The UK government “protocolly moved the goalposts,” says Taoiseach

The Taoiseach said the UK government had moved the goalposts of the Northern Ireland Protocol as Simon Coveney warned it was “contrary to international law”.

Icheál Martin met with party leaders in the North yesterday and told reporters in Belfast that London had “broadened the picture” on protocol issues.

His comments came after the DUP caused a standoff in Stormont when it refused to enter a power-sharing government with Sinn Féin unless issues with the protocol were resolved.

London announced this week that it would abolish parts of the protocol.

Foreign Secretary Coveney met British Foreign Secretary Liz Truss yesterday and told her Britain was breaking international law.

Mr Martin said: “On the UK Government side we have yet to get a clean landing, or as others in the European Union would say, squaring the circle so to speak, and the goalposts are moving on in that regard.

“This week the UK government is once again hinting at a broadening of the picture in terms of resolving issues arising from the Protocol.

“As a member of the European Union, after understanding the problems in the North and listening to the concerns in the North, we have sincerely tried to resolve these issues.”

He called on the UK government to work with the EU and have “parallel discussions” on the protocol. He also urged the UK to “get involved and negotiate seriously”.

“This was a deal that the British government signed and ratified in its Parliament and it is now dissatisfied with aspects of it,” the Taoiseach said. “Well, let’s try to resolve these issues in a meaningful way, and that means going into the tunnel and negotiating seriously.

“We accept that legitimate issues have been raised with the Protocol, but we believe they can be resolved.”

He said “serious, substantive negotiations” are something “that must take place” and “the only way to resolve this issue.”

Mr Martin said the “narrative” that the protocol would hurt the economy in the North “is not entirely true”.

He said the government structures already in place in the north could not be changed to resolve the deadlock that resulted from the recent elections there.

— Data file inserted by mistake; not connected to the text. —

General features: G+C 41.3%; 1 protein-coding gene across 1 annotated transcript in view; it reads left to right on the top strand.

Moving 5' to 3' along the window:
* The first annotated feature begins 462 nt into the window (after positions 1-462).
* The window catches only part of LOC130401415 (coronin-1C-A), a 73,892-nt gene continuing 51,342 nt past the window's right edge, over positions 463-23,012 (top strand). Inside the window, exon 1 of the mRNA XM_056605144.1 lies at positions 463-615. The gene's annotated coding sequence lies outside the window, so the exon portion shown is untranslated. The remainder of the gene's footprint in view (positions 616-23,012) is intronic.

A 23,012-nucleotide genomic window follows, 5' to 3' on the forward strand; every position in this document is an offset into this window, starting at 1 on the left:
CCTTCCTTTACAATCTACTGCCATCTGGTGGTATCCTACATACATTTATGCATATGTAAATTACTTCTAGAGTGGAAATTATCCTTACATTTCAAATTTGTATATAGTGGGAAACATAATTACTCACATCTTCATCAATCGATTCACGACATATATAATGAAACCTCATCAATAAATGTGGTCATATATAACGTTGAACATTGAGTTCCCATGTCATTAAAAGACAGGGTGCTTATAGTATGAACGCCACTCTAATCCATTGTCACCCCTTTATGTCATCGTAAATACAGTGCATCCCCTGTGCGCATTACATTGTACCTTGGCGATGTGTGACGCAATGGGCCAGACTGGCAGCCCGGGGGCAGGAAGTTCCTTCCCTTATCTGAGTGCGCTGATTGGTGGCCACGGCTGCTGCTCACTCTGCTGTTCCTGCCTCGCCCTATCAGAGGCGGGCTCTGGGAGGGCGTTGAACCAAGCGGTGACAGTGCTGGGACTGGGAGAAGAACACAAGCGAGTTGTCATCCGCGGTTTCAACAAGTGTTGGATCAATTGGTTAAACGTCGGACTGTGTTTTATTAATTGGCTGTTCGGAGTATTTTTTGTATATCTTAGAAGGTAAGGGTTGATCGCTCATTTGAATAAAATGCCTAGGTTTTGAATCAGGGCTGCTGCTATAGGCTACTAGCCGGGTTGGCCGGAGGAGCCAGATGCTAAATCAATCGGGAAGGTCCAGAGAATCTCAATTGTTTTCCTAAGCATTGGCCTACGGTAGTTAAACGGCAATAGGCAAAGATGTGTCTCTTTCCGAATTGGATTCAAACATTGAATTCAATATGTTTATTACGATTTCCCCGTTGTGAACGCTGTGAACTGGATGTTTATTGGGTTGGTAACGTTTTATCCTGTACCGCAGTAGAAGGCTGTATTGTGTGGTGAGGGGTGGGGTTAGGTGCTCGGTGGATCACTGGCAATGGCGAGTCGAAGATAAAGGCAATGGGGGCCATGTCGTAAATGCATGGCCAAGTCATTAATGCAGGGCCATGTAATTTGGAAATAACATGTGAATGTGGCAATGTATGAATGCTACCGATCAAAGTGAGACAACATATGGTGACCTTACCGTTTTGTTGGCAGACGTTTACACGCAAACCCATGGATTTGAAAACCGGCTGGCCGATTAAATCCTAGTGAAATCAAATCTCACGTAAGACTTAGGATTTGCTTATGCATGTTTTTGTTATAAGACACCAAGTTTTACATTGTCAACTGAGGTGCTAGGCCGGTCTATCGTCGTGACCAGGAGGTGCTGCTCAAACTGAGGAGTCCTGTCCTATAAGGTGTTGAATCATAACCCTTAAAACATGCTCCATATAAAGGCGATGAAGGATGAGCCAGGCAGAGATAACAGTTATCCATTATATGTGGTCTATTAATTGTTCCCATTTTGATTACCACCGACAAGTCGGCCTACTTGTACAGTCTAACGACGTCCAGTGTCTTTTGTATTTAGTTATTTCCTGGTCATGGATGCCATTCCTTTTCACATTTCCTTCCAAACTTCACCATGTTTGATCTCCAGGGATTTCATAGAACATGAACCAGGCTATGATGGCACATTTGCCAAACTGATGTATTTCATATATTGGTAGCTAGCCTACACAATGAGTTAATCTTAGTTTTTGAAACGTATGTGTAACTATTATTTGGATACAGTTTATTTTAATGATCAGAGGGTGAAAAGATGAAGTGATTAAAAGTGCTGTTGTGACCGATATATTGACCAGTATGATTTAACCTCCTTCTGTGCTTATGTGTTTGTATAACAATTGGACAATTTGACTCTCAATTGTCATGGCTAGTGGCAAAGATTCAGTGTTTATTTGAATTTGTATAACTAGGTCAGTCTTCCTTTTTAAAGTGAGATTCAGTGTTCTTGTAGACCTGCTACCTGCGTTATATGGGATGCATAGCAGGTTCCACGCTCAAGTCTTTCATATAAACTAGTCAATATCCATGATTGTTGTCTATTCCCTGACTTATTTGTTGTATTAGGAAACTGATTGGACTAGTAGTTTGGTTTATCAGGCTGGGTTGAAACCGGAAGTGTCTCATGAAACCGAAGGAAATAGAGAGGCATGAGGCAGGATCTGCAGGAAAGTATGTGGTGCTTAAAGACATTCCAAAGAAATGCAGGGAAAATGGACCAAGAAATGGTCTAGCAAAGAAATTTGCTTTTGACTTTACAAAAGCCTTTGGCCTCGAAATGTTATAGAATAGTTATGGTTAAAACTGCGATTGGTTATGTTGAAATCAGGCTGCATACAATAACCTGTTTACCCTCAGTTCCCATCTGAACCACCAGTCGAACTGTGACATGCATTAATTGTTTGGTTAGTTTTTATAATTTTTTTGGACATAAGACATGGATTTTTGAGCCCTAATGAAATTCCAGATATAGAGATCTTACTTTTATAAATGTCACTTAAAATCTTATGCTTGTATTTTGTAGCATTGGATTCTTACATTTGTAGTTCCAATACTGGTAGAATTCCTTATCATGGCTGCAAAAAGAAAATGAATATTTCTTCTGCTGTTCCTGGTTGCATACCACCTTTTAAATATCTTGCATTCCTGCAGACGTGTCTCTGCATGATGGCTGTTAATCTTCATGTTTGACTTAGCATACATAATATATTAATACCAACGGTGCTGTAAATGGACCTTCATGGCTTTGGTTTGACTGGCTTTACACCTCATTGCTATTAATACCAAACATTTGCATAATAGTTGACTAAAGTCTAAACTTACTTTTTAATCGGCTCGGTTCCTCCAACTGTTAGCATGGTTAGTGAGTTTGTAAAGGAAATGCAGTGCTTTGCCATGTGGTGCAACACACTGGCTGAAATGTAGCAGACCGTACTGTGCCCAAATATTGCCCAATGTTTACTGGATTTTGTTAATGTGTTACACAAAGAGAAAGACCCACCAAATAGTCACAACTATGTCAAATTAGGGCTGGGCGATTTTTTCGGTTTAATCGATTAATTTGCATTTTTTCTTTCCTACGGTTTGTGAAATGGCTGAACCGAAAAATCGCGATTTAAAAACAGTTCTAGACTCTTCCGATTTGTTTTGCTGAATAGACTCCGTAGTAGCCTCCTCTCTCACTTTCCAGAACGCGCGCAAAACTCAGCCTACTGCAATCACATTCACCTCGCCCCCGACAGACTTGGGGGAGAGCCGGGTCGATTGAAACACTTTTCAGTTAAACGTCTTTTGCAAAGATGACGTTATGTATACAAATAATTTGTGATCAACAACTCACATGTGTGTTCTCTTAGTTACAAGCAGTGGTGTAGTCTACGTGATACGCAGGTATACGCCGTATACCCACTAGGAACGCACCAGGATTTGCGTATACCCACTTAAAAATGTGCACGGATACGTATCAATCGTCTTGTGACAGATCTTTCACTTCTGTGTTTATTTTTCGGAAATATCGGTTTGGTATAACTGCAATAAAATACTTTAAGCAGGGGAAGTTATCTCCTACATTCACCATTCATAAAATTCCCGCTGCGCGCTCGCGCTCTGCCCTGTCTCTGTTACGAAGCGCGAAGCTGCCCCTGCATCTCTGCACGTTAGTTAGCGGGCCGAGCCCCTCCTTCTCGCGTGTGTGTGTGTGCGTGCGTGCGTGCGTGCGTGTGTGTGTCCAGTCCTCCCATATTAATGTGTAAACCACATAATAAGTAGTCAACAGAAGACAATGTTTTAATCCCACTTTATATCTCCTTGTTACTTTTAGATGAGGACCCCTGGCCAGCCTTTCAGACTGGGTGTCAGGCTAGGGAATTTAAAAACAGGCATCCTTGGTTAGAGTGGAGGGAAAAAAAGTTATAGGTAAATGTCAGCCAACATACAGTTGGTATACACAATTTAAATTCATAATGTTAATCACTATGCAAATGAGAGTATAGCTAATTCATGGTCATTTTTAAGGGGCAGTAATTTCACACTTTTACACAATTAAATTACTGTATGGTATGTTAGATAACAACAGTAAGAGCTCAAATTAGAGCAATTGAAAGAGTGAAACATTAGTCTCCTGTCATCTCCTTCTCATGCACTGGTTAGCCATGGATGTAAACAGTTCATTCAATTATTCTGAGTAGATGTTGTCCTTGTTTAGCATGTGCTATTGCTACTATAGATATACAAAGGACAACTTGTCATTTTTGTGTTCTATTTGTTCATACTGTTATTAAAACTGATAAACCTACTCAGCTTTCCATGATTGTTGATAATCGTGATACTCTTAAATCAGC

He also said that a return to direct rule was “unacceptable”.

DUP leader Jeffrey Donaldson said the meeting with the Taoiseach was “useful” but that his party was not interested in “tinkering with the margins” of the protocol.

“We had what I would call a useful meeting with the Taoiseach, we made it very clear to him the problems with the Protocol, the damage it is doing to Northern Ireland and that we need a solution, we need to act decisively on these deal with problems,” said Mr. Donaldson.

“We are not interested in a band-aid approach or tinkering with the edges, it must be a sea change that respects Northern Ireland’s place in the UK internal market and nothing less than that will suffice.”

In Dublin, British Ambassador Paul Johnston said EU-UK talks on the impasse could continue in the coming weeks, despite London’s plan to set aside parts of the protocol.

“I believe there is always value in speaking,” he said.

The Ambassador reiterated the London Government’s view that the protocol dispute need not impede the re-establishment of a power-sharing assembly and executive in Belfast, as the two issues are separate.

He dismissed criticism that the UK government “favoured a northern side” because London’s concerns about the protocol echoed those of the DUP, which is effectively blocking power-sharing.

“We have long had concerns about the protocol and we have made them clear,” he said. “But we want structures to be established and functioning in the north.” The UK government “protocolly moved the goalposts,” says Taoiseach

Fry Electronics Team

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